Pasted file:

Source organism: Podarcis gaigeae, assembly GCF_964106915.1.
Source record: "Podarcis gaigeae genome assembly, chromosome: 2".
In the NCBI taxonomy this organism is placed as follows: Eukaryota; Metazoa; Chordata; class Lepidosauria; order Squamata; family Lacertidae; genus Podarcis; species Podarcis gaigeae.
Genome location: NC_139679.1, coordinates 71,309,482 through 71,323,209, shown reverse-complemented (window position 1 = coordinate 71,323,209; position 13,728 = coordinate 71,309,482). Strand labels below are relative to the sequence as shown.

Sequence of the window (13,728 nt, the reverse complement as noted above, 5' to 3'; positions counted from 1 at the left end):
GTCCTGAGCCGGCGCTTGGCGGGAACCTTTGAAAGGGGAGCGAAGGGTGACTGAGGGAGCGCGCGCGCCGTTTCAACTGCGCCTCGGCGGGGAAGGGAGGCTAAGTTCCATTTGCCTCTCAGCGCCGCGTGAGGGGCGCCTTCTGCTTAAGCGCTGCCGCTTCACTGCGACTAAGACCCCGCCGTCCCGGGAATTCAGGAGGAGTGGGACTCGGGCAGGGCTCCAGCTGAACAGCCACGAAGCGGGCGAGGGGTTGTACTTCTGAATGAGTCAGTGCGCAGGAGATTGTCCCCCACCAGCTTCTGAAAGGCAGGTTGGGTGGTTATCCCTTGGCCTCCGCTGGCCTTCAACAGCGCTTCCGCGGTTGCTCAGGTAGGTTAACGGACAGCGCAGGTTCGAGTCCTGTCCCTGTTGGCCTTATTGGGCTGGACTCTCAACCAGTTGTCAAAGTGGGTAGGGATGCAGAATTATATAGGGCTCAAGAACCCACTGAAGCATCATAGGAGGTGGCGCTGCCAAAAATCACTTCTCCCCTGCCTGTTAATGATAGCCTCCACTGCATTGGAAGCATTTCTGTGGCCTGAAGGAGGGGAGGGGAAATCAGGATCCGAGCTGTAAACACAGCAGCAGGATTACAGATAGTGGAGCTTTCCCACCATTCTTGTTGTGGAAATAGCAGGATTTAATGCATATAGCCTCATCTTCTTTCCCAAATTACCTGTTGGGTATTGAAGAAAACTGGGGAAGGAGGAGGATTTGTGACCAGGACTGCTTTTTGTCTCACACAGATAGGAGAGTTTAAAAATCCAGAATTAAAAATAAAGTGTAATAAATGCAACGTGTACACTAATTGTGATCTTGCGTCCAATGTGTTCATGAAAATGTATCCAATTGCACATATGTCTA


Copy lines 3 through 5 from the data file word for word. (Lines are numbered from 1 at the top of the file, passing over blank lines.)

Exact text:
In the NCBI taxonomy this organism is placed as follows: Eukaryota; Metazoa; Chordata; class Lepidosauria; order Squamata; family Lacertidae; genus Podarcis; species Podarcis gaigeae.
Genome location: NC_139679.1, coordinates 71,309,482 through 71,323,209, shown reverse-complemented (window position 1 = coordinate 71,323,209; position 13,728 = coordinate 71,309,482). Strand labels below are relative to the sequence as shown.

Sequence of the window (13,728 nt, the reverse complement as noted above, 5' to 3'; positions counted from 1 at the left end):